Derivative Evidence

Derivative Evidence

Facts, information, or physical objects that tend to prove an issue in a criminal prosecution but which are excluded from consideration by the trier of fact because they were learned directly from information illegally obtained in violation of the constitutional guarantee against unreasonable searches and seizures.

Derivative evidence is inadmissible as proof because of the application of the Fruit of the Poisonous Tree doctrine, which treats the original evidence and any evidence derived from it as tainted because of the illegal way in which it was obtained by agents of the government.

References in periodicals archive ?
In recent work, Conee and Feldman have drawn a distinction between one's ultimate evidence (i.e., that which is evidence without one needing further evidence for it to be evidence) and one's derivative evidence (i.e., that which is evidence, but only because one has further evidence that confers this status upon it) and argued that one's ultimate evidence consists of experiences.
Even so, two important examples of the potential difference between trial in a federal court and that in a military commission are (1) the handling of hearsay evidence and out-of-court affidavits attesting to scientific or technical test results; and (2) the handling of derivative evidence.
Derivative evidence is evidence that the government discovers as a result of statements or evidence that it obtains directly from the suspect.
Violations can result in imprisonment for not more than five years; fines up to $250,000 (up to $500,000 for organizations); in civil liability for damages, attorneys' fees and possibly punitive damages; in disciplinary action against any attorneys involved; and in suppression of any derivative evidence. Congress has created separate but comparable protective schemes for electronic communications (e.g., e-mail) and against the surreptitious use of telephone call monitoring practices such as pen registers and trap and trace devices.
Out of the five cases reviewed by the Supreme Court in 2004 involving the privilege against self-incrimination, three of them involved the admissibility of derivative evidence of unwarned, yet otherwise voluntary, statements.
Derivative evidence is material having originated from the original evidence (e.g., grown cultures, amplified DNA).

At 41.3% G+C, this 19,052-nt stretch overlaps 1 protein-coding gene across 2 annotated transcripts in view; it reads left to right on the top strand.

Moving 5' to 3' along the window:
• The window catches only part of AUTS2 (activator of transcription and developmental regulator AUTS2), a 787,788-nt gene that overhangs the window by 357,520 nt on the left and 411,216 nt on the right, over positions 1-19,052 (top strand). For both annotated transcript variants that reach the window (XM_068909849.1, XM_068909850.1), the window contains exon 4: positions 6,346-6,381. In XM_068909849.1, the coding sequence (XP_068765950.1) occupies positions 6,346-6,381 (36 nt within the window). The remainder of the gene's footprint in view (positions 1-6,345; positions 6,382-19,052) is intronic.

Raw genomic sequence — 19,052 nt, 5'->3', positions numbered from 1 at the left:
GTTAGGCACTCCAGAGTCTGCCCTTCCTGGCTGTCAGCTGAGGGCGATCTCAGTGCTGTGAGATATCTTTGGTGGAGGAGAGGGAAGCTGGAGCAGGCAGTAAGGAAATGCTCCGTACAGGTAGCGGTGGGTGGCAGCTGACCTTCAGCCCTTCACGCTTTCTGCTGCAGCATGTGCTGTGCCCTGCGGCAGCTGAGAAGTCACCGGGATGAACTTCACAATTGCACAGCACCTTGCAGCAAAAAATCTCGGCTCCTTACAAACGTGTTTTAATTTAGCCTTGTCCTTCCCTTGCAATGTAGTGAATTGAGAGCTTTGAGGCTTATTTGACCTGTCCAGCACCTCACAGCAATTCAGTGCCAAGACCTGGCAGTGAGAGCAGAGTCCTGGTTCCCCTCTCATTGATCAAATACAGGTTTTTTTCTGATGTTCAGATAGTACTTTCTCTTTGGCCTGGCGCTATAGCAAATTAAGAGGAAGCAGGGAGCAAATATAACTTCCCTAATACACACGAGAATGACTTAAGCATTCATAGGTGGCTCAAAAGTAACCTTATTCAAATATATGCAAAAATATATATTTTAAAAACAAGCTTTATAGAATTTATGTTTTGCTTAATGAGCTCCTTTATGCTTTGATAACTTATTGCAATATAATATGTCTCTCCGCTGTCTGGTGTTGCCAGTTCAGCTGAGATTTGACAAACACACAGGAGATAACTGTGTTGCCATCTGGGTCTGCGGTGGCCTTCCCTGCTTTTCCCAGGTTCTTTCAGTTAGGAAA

The Court determined that derivative evidence, such as the witness' identity, may be suppressed, but only if the police obtained it by infringing on the defendant's constitutional rights.
The exclusion is so broad that other derivative evidence of protected information has also been excluded.
"The Scholarship of Poliziano and Its Context" describes a revolution in this second, philological style of reading, for Angelo Poliziano, the famous Florentine scholar, developed the modern method of arranging both manuscripts and historical sources genealogically in order to eliminate derivative evidence. The path from the Renaissance to modernity, however, is not always straight, as we see in "Traditions of Invention and Inventions of Tradition in Renaissance Italy: Annius of Viterbo," an essay which shows how the rules for the systematic evaluation of sources were permanently refined by one of the greatest forgers of the Renaissance.
During the period roughly extending to the 1950s, physical evidence uncovered as a result of an involuntary confession was, unsurprisingly, admissible - because the derivative evidence, unlike the confession, was reliable.(27) Indeed, "it was generally held that if the extrinsic evidence corroborated the confession ...
In its 2004 term, the Court heard arguments on three cases that involved the admissibility of derivative evidence obtained through the use of unwarned statements.
In most jurisdictions,(12) transactional immunity is not required, and employees can still be prosecuted for criminal conduct discussed during compelled interviews, as long as neither the employees' compelled statements nor any derivative evidence is part of the government's case.